1985 Paperback – 14 Mar 2013
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An exciting, bleakly fascinating story told with enormous erudition and wit. Its indignation is blazingly imaginative, furiously vital and gives us hope (Financial Times)
The unclassifiable Mr Burgess has once more broken new ground (Kingsley Amis Observer)
There is too much which is truly excellent for anyone to ignore it (Auberon Waugh Evening Standard)
Burgess is the great postmodern storehouse of British writing - an important experimentalist; an encyclopaedic amasser, but also a maker of form; a playful comic, with a dark gloom (Malcolm Bradbury)
One of the cleverest and most original writers of his generation (The Times)
Wonderful ... I don't agree with everything Burgess writes, but the way he writes it is spectacular. It's hard to make profound ideas read so easily; Burgess does, with such artfulness that you almost forget how profound it is. It's a masterclass in everything from history and sociology to pop culture and sexuality, and breezes by like a cheery pop song. Burgess was also famed as a raconteur, and that might be the closest approximation of delight you feel reading him: you're in company with a brilliant mind who makes everything entertaining and comprehensible. (Irish Independent)
Ingenious, chilling and darkly comic, 1985 is a terrifying vision of the future by the 'great postmodern storehouse of British writing', Anthony BurgessSee all Product Description
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Top Customer Reviews
The first part of the book is a measured and intelligent review of 1984. Burgess entertainingly places the book back in the time that it was written namely 1948. He provides us with a history of the UK, particuarly London post war and shows how the future which Orwell describes is merely an extension of the present view out of his window. This for me, neatly offered a context that had lingered in my head but wasn't something I had properly explored during the umpteenth times that I have read the book.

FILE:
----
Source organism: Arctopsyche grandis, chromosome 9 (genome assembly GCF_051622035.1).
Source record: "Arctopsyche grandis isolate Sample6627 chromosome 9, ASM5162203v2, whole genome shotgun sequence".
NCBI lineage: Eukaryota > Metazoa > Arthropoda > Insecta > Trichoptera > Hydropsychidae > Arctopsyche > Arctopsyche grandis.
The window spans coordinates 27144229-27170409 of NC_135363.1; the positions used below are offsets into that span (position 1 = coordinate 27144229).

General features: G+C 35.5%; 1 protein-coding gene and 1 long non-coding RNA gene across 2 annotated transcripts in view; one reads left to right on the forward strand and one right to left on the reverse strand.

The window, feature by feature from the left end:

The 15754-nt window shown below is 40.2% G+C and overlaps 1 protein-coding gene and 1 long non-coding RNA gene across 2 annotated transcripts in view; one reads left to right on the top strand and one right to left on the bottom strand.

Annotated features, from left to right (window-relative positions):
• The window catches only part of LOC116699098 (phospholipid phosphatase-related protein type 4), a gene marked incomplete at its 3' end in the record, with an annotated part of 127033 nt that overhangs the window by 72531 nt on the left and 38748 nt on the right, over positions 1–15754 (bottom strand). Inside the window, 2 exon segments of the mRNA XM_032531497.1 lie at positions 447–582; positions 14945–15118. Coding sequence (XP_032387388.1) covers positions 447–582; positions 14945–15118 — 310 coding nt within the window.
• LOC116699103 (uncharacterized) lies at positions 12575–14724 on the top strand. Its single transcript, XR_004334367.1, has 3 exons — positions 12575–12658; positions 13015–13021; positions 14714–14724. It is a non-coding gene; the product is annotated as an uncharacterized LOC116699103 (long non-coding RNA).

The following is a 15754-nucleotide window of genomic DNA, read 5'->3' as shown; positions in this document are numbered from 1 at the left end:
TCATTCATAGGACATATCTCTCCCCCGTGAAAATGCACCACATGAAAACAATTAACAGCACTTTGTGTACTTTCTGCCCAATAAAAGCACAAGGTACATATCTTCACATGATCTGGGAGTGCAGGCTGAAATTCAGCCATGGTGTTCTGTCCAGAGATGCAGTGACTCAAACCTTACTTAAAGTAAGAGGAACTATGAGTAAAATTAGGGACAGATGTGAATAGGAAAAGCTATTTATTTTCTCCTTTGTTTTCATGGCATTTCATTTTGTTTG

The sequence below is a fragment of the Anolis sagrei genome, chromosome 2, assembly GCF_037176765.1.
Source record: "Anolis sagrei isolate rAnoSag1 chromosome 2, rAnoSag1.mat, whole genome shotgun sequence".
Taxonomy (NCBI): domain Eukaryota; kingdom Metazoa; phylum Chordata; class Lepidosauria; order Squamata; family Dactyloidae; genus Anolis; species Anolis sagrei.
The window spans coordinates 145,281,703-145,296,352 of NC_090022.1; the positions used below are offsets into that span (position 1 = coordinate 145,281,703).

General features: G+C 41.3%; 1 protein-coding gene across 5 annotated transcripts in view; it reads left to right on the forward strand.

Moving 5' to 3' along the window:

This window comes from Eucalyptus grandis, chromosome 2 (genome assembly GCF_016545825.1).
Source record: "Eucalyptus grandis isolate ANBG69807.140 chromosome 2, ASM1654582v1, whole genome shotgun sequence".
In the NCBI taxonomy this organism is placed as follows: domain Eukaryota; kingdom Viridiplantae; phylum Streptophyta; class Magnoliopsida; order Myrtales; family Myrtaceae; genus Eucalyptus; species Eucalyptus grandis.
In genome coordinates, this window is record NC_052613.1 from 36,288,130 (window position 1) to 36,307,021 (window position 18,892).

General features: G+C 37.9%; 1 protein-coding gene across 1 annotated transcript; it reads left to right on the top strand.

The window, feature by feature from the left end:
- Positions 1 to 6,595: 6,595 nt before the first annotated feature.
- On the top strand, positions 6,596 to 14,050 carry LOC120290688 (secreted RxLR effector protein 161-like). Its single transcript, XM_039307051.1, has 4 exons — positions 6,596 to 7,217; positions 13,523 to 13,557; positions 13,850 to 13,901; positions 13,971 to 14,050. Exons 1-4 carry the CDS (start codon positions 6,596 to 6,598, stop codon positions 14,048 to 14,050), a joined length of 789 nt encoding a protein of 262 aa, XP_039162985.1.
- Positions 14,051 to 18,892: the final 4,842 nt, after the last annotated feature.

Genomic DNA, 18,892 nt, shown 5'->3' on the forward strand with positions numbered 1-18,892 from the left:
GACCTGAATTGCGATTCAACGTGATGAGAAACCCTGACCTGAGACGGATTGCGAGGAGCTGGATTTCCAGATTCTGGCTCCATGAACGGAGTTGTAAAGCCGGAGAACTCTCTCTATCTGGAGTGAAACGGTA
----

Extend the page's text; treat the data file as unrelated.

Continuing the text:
As a companion piece to 1984 this works neatly, in fact the first part of 1985 could be published as an introduction to 1984 rather than a standalone book. The question and answer approach Burgess adopts is clever and witty.
The second part of the book - the novella - was written in 1978. As a reader it would be worth considering the UK and the role of the trade unions in 1978 to place the story into the context of the time that Burgess was writing, just as Burgess did with Orwell's 1984. To understand this context it is worth allowing yourself a moment of history (read an article from the New Statesman of Sept 1975 called The Rise of the Know-Nothing Left by former Socialist and historian Paul Johnson as a starting point) to see that Burgess like Orwell was addressing a political mood of the time rather than making a generalised "rightwing" argument.Read more ›
In the 60s and 70s the Labour party was totally in thrall to the unions - that isnt a partisan view, its a fact: First Kinnock, through to Blair, that power had painfully and publicly to be wrested from the Scargills of the union leadership who absolutely beleived in 100% unionisation. The 3-day week, the Winter of Discontent were absolute reality and caused chaos for ordinary people who the Labour party were supposed to represent. So Burgess was issuing a warning about the logical result of continuing to blindly endorse radical unionist policies.
He was also issuing a clarion call to those within the Labour movement (myself, in the 80s) who were uneasy at supporting radical socialism and postmodern philosophy - what today is sometimes tagged 'PC gone mad'. Labour were losing election after election through the 1980's and early 90's for exactly that reason! So - again, burgess was proved absolutely spot on.
He is pointing out that when a party prioritisies Ideology over reality, firstly the people lose out - then, the party loses.
A fascinating read for anyone who lived through the transformation of the Labour party during the 1970s - 1990s, for anyone who is interested in politics generally. My son is now reading Politics at Uni and I had forgotten about this little gem so will be ordering it for him!Read more ›
The second part is Burgess's take on a Britain controlled by a syndicalist TUC where a union card and the closed shop is all and everyone is on strike all the time. Utter drivel, like an extended Daily Mail leader column.